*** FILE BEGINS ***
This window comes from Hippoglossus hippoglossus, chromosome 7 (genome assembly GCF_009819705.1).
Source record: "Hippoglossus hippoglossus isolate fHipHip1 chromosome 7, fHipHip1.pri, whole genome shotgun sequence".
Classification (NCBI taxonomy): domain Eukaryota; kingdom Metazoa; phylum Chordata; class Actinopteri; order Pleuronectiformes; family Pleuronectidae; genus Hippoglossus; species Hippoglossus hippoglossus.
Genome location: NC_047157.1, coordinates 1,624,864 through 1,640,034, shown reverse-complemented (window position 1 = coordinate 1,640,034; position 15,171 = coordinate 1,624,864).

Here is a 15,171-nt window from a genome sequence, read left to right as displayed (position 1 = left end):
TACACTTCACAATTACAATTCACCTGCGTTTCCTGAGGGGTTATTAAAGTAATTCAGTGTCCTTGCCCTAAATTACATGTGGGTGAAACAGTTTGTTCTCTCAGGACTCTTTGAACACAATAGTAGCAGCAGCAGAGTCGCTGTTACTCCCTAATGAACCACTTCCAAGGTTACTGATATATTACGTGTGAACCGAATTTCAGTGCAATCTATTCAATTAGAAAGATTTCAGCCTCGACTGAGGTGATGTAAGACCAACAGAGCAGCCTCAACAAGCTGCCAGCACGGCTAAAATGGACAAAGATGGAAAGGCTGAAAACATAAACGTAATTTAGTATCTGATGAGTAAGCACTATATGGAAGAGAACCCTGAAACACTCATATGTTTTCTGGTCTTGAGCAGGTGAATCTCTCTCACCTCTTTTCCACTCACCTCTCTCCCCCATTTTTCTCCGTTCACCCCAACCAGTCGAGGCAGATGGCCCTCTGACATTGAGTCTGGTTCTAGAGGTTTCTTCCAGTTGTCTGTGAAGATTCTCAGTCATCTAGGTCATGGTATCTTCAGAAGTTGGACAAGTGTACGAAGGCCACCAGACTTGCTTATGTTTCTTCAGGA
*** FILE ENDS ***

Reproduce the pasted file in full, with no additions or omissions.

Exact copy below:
This window comes from Hippoglossus hippoglossus, chromosome 7 (genome assembly GCF_009819705.1).
Source record: "Hippoglossus hippoglossus isolate fHipHip1 chromosome 7, fHipHip1.pri, whole genome shotgun sequence".
Classification (NCBI taxonomy): domain Eukaryota; kingdom Metazoa; phylum Chordata; class Actinopteri; order Pleuronectiformes; family Pleuronectidae; genus Hippoglossus; species Hippoglossus hippoglossus.
Genome location: NC_047157.1, coordinates 1,624,864 through 1,640,034, shown reverse-complemented (window position 1 = coordinate 1,640,034; position 15,171 = coordinate 1,624,864).

Here is a 15,171-nt window from a genome sequence, read left to right as displayed (position 1 = left end):
TACACTTCACAATTACAATTCACCTGCGTTTCCTGAGGGGTTATTAAAGTAATTCAGTGTCCTTGCCCTAAATTACATGTGGGTGAAACAGTTTGTTCTCTCAGGACTCTTTGAACACAATAGTAGCAGCAGCAGAGTCGCTGTTACTCCCTAATGAACCACTTCCAAGGTTACTGATATATTACGTGTGAACCGAATTTCAGTGCAATCTATTCAATTAGAAAGATTTCAGCCTCGACTGAGGTGATGTAAGACCAACAGAGCAGCCTCAACAAGCTGCCAGCACGGCTAAAATGGACAAAGATGGAAAGGCTGAAAACATAAACGTAATTTAGTATCTGATGAGTAAGCACTATATGGAAGAGAACCCTGAAACACTCATATGTTTTCTGGTCTTGAGCAGGTGAATCTCTCTCACCTCTTTTCCACTCACCTCTCTCCCCCATTTTTCTCCGTTCACCCCAACCAGTCGAGGCAGATGGCCCTCTGACATTGAGTCTGGTTCTAGAGGTTTCTTCCAGTTGTCTGTGAAGATTCTCAGTCATCTAGGTCATGGTATCTTCAGAAGTTGGACAAGTGTACGAAGGCCACCAGACTTGCTTATGTTTCTTCAGGA